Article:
China has been the fastest growing major economy in the world for three decades. It is also home to some of the largest, most incendiary, and most underreported labor struggles of our time. China on Strike, the first English-language book of its kind, provides an intimate and revealing window into the lives of workers organizing in some of China’s most profitable factories, which supply Apple, Nike, Hewlett Packard, and other multinational companies. Drawing on dozens of interviews with Chinese workers, this book documents the processes of migration, changing employment relations, worker culture, and other issues related to China’s explosive growth.”
Touch One Touch All
The China Labour Bulletin reports that the number of strikes has been increasing over the past two decades. At any given time, numerous strikes are taking place, and walkouts and slowdowns over work conditions and pay are a regular and growing occurrence. Workers’ rights NGOs, while operating from a distinct disadvantage, have become increasingly involved and visible.
* Eli Friedman, Cornell University, author of Insurgency Trap: Labor Politics in Postsocialist China
Recorded in Toronto, 30 October 2016.

“As these vivid case-studies illustrate, the real sleeping dragon—China’s enormous factory proletariat—is wide awake and fighting back on all fronts. Indeed, here is first-hand evidence that Chairman Xi Jinping may soon confront the largest labor rebellion in history.”
—Mike Davis, Professor Emeritus, University of California, Riverside, and author of Planet of Slums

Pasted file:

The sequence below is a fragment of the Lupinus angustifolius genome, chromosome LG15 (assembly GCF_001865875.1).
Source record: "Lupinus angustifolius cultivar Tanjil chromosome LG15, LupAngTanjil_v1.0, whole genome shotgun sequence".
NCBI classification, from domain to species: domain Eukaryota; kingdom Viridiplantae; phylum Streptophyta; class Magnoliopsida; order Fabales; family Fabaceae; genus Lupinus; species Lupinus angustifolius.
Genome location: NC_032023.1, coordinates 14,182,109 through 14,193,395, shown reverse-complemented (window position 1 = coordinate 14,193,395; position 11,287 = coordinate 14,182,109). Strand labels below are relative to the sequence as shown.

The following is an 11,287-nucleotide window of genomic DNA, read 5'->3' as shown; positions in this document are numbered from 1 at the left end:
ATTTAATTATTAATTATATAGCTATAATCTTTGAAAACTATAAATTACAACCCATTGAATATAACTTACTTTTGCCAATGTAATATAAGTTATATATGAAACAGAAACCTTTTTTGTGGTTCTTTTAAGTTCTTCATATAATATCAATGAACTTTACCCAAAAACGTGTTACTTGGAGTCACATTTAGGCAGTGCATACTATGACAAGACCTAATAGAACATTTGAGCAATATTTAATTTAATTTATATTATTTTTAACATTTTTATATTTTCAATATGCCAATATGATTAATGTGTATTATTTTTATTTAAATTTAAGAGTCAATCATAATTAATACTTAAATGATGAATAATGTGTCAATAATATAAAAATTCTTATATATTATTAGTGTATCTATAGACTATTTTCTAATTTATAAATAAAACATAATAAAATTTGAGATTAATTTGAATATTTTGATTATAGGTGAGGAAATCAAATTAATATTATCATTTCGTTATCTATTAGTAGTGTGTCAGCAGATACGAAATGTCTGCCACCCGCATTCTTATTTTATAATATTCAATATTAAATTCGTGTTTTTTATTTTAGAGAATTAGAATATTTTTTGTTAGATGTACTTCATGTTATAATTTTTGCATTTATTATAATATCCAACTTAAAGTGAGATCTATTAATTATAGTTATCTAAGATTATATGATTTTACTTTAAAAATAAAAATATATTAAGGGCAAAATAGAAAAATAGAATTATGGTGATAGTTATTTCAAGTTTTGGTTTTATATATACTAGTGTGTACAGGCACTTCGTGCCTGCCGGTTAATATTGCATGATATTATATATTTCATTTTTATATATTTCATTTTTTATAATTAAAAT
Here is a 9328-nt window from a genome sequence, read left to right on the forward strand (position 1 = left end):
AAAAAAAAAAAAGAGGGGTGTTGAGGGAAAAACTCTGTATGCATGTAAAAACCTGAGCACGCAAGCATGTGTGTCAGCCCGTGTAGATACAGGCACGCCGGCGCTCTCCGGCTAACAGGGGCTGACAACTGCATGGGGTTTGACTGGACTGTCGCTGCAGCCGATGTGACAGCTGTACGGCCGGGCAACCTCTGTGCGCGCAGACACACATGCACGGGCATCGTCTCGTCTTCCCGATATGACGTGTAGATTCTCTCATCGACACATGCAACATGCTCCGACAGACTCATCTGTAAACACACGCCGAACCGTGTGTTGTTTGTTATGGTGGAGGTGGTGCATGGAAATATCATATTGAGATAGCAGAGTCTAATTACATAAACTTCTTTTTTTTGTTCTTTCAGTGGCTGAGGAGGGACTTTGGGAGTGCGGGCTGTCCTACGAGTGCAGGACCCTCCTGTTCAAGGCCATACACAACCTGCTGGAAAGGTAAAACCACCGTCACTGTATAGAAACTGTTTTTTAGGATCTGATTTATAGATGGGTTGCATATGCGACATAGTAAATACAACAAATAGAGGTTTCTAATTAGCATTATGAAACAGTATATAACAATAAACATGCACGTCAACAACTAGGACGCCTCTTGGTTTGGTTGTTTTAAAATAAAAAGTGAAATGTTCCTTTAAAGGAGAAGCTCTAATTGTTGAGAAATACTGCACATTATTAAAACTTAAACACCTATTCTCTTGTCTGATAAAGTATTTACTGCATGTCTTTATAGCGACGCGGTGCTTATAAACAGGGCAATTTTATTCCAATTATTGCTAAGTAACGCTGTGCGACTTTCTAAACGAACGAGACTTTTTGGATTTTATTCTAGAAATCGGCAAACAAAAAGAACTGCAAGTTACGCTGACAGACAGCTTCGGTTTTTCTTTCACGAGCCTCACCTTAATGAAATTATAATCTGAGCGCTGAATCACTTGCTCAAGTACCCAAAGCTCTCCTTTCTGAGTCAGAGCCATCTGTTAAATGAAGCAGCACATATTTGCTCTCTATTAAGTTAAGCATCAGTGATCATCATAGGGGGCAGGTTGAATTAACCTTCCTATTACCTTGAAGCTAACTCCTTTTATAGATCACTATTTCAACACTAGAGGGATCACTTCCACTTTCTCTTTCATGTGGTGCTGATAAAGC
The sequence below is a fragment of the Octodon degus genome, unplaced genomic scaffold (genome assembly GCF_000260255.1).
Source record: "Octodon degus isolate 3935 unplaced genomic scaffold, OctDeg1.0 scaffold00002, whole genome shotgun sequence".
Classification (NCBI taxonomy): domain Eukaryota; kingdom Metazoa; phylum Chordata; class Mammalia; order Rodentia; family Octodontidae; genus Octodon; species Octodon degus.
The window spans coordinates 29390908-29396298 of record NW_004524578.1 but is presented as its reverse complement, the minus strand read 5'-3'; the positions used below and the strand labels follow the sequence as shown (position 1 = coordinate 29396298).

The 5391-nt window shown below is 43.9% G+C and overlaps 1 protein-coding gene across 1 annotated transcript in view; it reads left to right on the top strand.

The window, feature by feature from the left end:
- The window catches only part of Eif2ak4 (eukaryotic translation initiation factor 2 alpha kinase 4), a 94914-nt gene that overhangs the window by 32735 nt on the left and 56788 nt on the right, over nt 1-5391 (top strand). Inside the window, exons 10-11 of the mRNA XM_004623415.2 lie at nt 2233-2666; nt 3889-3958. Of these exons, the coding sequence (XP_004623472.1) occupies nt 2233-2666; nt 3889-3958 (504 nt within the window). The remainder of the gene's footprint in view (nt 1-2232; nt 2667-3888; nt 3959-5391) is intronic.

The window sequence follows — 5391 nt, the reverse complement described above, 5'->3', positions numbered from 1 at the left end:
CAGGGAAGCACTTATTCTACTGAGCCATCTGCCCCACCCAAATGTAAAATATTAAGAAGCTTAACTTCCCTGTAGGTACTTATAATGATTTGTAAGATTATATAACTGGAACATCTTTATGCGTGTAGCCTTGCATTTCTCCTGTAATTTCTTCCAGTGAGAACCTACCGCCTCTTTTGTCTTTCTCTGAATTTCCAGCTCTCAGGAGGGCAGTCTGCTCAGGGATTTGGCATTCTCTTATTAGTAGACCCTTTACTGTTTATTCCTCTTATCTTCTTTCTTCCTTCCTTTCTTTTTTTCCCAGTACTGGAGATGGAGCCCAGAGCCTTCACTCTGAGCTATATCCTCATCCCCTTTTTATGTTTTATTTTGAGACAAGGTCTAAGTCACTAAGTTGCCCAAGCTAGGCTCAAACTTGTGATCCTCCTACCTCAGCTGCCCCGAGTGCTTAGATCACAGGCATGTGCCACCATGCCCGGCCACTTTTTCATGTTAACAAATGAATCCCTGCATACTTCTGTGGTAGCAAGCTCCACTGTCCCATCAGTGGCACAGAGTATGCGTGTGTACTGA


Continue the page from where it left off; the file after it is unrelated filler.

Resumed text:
China on Strike is a much-needed, detailed account of labour struggle in the Pearl River Delta region, China’s manufacturing industrial heartland. It is a story brilliantly told from migrant workers’ own perspectives, about all that keeps this factory of the world moving.”
—Hsiao-Hung Pai, author of Scattered Sand: The Story of China’s Rural Migrants
“China’s rise as a global economic power has been paralleled by a growing militancy among its working class. In this unfolding process, workers are gaining the confidence, experience, and tenacity to strike and to win. Censorship and political repression by the country’s ruling party makes first-hand accounts of these struggles–especially in English–extremely rare. China on Strike fills that gap through eye-opening and compelling narratives of China’s new generation of worker-militants and strike leaders. It’s a must-read.”
—Paul Mason, economics editor for Channel 4 News, author of Postcapitalism and Live Working or Die Fighting